Antidepressants are frequently prescribed but still critized; a perspective on causes and solutions
Background From around 1980, antidepressants (ad) have increasingly been prescribed, for longer periods of time, especially selective serotonin reuptake inhibitors (ssris). Paradoxically, their effectiveness is still doubted, especially outside the psychiatric profession.
Aim To explain increase and offer a perspective on causes and solutions, and to indicate how to reach consensus.
Method Position paper with critical analysis and synthesis of relevant literature.
Results The rise in AD prescriptions results from: 1. increased safety and ease of prescribing, 2. increased presentation and recognition of depression in primary care, 3. extension of indication criteria, 4. effective marketing strategies, and 5. effectiveness in acute phase (aad) and of relapse/recurrence prevention in continuation/maintenance phases (coad).Critics point to: 1. low added value of aad relative to placebo, 2. many drop-outs and non-responders, 3. relapse/recurrence prevention with coad works only for responders to aad, 4. relapse/recurrence after AD discontinuation often involves withdrawal symptoms, and 5. publication bias, selective reporting, selective patient selection, and suboptimal blinding, resulting in overestimated effectiveness and underestimated disadvantages.Factors that keep fueling the controversy are: 1. critics stress the net effectiveness of AD whereas proponents point at gross effectiveness which includes spontaneous recovery and placebo effect; 2. persistence of distrust in industry-funded rcts; 3. ideological positions, reinforced by conflicts of interest and selective citations; 4. lack of rcts with relevant long-term outcome measurements.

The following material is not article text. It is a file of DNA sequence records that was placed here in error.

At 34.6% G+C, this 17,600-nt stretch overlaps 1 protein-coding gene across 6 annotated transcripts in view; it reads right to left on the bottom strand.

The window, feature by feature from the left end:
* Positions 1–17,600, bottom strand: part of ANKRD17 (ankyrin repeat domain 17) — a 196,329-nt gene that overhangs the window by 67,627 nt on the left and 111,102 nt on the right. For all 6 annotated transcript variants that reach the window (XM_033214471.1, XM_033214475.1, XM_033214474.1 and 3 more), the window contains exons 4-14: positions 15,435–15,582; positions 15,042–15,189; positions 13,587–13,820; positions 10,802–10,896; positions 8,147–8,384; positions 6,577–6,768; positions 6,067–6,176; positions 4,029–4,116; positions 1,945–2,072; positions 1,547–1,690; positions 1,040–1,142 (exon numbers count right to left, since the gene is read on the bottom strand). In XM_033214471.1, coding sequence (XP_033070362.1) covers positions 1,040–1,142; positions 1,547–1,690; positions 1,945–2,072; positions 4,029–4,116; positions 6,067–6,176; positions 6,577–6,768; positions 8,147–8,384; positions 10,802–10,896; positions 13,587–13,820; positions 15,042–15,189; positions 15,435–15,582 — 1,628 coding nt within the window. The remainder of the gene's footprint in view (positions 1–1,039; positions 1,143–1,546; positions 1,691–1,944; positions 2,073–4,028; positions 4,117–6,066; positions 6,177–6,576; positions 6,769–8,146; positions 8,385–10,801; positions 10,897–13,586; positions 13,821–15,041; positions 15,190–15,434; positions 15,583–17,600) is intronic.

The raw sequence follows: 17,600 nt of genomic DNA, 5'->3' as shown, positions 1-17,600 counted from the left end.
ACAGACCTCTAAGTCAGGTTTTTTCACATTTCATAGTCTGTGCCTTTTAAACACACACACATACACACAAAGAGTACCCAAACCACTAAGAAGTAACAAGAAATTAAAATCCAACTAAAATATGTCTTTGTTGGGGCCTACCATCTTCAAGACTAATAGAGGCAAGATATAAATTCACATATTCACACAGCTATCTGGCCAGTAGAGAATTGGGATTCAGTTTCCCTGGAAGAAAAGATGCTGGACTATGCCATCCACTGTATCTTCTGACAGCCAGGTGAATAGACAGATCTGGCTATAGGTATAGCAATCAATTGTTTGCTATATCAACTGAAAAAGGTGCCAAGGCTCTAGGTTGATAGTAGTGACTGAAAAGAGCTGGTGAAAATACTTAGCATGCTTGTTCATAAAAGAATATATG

Conclusion Although consensus is difficult to achieve given the ideological component, there are options. Three factors are critically important: confer to establish which data convince the opposition, response prediction (what works for whom), and rcts with long-term functional outcomes.